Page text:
Brenda Smith: It is, but I'll tell you, Chris, the other thing to be careful of is that often companies that are on a list like this will morph. They'll take on a new name or a new physical location. The other thing that CBP and the interagency group has indicated is that the entity list is not the be-all and end-all of the companies that they're worried about. They can take enforcement action on organizations that are not on the entity list.
Chris Parker: That just goes to show how important your own due diligence is. The organizations on the entity list have been verified by the CBP, but you still got to do your own homework with whomever you're working with. It sounds like collecting data is absolutely critical when showing due diligence, and the results that forced labor was not used to make your goods. What role has technology played in this? What is it doing right now? How is it helping importers through this whole process?
Brenda Smith: From a couple aspects. I think we've already talked about the origin testing and the DNA testing technology, which is, I think, getting a much broader use because now there's a good use case for it. I think the other thing, the other type of technology that's been really useful is data analytics. In this instance, with the restrictions on the access to facilities and production in Xinjiang itself, people are relying on the data, so using analytics to map where the risk is based on a variety of factors; known relationships to certain umbrella organizations, the production of certain products, physical location close to a labor facility, is all things that can be fed into an analytics machine or formula and dash boarded out. I think that there are a lot of companies that are providing that information to U.S. importers to help them sort through, well, "where's my greatest risk" and, "what do I need to focus on"?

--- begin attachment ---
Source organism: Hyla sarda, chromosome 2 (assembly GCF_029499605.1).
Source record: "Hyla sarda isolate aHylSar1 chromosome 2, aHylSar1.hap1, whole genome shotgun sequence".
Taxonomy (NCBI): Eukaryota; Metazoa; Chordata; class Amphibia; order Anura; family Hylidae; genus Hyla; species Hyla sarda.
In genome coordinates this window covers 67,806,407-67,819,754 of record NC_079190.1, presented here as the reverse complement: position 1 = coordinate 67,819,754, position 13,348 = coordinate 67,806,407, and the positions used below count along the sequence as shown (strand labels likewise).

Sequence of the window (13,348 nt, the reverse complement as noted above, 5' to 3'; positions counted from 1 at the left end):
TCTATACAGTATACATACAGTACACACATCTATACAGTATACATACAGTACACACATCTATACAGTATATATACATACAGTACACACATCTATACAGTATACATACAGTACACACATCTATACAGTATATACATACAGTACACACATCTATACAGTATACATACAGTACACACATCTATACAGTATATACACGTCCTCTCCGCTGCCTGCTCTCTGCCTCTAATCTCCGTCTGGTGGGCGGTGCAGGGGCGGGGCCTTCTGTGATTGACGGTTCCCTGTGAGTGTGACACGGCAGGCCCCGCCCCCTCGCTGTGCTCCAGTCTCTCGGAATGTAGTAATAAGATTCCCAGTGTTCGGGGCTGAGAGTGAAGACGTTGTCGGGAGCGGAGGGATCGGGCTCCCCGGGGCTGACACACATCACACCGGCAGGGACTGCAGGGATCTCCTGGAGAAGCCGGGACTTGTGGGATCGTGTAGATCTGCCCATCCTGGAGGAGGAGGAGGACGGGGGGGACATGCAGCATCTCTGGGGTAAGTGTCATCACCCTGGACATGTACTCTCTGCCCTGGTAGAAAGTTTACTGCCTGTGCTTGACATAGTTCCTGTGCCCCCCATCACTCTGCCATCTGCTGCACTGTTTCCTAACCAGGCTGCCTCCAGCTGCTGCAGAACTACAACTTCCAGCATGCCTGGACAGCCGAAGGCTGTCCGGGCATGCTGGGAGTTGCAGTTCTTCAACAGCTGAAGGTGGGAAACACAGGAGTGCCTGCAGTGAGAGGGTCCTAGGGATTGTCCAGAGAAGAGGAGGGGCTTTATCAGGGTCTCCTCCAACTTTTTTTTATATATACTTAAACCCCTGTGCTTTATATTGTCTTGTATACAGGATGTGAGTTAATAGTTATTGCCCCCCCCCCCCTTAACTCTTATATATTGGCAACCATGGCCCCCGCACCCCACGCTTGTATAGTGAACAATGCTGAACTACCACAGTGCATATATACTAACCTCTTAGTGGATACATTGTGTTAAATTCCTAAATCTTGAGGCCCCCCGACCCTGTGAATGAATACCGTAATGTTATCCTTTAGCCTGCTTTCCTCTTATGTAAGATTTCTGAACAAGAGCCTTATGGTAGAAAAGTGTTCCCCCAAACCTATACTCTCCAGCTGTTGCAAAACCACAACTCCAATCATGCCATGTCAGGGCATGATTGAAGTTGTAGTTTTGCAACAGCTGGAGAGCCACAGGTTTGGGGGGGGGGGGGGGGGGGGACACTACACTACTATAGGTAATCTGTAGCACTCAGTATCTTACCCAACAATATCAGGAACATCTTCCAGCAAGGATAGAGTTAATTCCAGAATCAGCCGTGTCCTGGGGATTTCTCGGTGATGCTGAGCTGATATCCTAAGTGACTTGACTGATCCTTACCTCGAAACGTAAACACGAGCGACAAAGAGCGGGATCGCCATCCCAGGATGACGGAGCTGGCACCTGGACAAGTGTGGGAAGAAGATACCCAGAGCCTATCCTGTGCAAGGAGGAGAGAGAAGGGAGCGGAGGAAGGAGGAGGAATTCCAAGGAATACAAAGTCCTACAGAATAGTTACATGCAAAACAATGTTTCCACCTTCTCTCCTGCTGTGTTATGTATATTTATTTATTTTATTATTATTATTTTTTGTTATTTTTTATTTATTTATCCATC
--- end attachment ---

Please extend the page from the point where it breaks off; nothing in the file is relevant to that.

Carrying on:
Chris Parker: So then, as Global Director of Government Outreach, are you working with customers at all?
Brenda Smith: I am, and some of it is because of my new role, but some of it's also because when I was at Customs and Border Protection, I was very involved in the building of the forced labor program and a lot of the interpretation of the legal provisions and how we operationally executed. But we also did a lot of outreach when I was at CBP. So just trying to continue that so that customers really understand what the responsibilities are and to help them, again, focus on where their risk is.
Chris Parker: So then, what would you say are some surprises that you've identified in your conversations with customers regarding this topic?
Brenda Smith: I'm a big believer that the private sector and the government needs to be talking to each other. When we don't talk to each other, there's so much opportunity for either misunderstanding or lack of understanding. I am amazed at the hesitation that I sense from a lot of customers that are either unwilling or just have never thought about the opportunity to sit down with the government and have a conversation, both to raise an issue that is of concern, something's not working the way it's supposed to, or the customer doesn't understand why the government has taken a particular path.